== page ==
Leaderboard: Kaufman (-10), Wie (-10), Jutanugarn (-10), Pettersen (-10), Stacy Lewis (-9), Karine Icher (-9), Austin Ernst (-9), Lexi Thompson (-9), Jessica Korda (-9), Pernilla Lindberg (-9)

What it means: It wasn’t the Saturday she wanted, but Park, who already wrapped up the Rookie of the Year Award, is still in position for the sweep of all sweeps. With a victory Sunday, she would claim the CME Group Tour Championship, the Race to CME Globe’s $1 million jackpot, the Rolex Player of the Year Award, and the money title, as she ascends to No. 1 in the Rolex world ranking. Meanwhile, Thompson, too, could take the $1 million and Player of the Year. As those two battle for season-long prizes, a host of other notable names – Wie, Jutanugarn, Pettersen, Korda, Lewis and Charley Hull (-8) – will fight for the Tour Championship.

Round of the day: Kaufman made four birdies on each side in a bogey-free 8 under-par 64. A lesser-known name on a stacked leaderboard, she seeks her first LPGA victory.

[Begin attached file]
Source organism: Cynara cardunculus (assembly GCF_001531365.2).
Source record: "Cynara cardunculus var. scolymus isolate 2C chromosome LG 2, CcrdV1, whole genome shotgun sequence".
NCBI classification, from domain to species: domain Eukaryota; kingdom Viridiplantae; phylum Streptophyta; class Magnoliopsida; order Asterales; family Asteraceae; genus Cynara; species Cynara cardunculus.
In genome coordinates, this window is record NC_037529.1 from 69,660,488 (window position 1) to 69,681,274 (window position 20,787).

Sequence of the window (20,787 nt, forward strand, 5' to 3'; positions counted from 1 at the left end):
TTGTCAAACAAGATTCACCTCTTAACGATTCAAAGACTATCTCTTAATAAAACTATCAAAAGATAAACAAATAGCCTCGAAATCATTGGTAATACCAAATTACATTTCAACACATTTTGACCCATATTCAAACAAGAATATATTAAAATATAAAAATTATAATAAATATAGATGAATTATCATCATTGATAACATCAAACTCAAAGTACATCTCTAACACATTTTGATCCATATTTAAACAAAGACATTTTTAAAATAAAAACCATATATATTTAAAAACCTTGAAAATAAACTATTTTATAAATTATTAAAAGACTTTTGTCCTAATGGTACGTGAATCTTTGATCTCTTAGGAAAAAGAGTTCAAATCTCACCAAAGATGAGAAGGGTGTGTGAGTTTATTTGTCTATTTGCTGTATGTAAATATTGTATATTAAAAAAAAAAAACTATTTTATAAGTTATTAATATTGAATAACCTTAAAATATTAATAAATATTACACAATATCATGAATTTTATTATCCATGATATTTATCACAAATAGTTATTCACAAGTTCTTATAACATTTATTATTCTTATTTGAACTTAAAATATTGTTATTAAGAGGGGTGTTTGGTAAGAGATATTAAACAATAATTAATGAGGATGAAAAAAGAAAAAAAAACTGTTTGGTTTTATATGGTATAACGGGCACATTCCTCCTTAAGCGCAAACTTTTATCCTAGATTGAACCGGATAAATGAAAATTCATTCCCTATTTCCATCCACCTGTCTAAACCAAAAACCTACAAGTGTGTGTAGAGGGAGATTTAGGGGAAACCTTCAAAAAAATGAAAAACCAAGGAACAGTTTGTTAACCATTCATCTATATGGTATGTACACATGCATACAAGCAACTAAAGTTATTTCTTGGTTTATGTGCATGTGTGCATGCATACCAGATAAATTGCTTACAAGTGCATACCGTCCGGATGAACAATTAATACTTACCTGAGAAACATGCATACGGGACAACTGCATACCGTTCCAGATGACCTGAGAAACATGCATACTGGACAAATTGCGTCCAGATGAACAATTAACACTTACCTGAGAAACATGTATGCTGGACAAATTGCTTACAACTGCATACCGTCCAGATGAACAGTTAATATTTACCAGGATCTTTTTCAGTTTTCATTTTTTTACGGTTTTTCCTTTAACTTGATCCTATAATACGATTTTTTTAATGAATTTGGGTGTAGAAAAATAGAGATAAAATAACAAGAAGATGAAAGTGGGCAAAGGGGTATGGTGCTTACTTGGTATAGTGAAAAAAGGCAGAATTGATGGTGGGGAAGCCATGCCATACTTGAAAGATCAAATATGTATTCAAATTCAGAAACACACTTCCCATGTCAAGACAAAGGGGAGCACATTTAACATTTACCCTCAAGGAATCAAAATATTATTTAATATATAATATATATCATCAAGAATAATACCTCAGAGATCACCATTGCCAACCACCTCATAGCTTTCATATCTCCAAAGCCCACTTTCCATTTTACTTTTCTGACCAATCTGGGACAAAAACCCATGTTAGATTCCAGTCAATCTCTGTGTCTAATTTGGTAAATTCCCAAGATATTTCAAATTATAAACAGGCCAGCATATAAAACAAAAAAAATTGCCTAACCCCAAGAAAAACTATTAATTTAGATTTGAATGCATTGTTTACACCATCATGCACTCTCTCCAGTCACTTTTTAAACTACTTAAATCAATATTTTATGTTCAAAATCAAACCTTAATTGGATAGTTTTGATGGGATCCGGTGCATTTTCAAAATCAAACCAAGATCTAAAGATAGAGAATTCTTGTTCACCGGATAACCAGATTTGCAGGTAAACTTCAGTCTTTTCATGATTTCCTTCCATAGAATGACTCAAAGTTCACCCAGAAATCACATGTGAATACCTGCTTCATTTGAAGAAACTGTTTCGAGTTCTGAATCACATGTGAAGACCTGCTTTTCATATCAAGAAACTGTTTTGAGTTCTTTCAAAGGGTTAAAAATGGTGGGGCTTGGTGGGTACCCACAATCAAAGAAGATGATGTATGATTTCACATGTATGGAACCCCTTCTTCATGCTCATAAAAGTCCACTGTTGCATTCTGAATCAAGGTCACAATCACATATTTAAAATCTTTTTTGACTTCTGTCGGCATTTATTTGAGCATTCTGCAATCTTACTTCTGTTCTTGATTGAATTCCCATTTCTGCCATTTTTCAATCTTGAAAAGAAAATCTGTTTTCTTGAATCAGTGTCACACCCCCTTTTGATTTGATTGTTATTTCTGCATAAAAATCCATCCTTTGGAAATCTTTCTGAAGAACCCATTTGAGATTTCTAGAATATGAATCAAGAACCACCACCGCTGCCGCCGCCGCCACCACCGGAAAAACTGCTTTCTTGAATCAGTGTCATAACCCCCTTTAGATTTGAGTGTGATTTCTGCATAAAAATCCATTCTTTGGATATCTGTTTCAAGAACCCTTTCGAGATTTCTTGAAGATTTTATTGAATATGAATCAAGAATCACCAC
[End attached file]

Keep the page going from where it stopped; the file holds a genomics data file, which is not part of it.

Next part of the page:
Best of the rest: Amy Yang will start the final round two behind after a 7-under 65. The three-time LPGA Tour winner could pick up her second title of the season after taking the Honda LPGA Thailand in February.

Biggest disappointment: On a day that featured plenty of low scores from plenty of big names, Lydia Ko dropped 11 spots down the leaderboard into a tie for 23rd with a Saturday 72. The former world No. 1 needed two birdies in her last five holes to fight her way back to even par. Winless this season, she’ll start Sunday four back, at 6 under.

Shot of the day: I.K. Kim aced the par-3 12th from 171 yards when her ball landed on the front of the green and tracked all the way to the hole.

Kim, oddly enough, signed her name to a scorecard that featured a 1, 2, 3, 4, 5, 6 and 7. It was all part of a 1-under 71.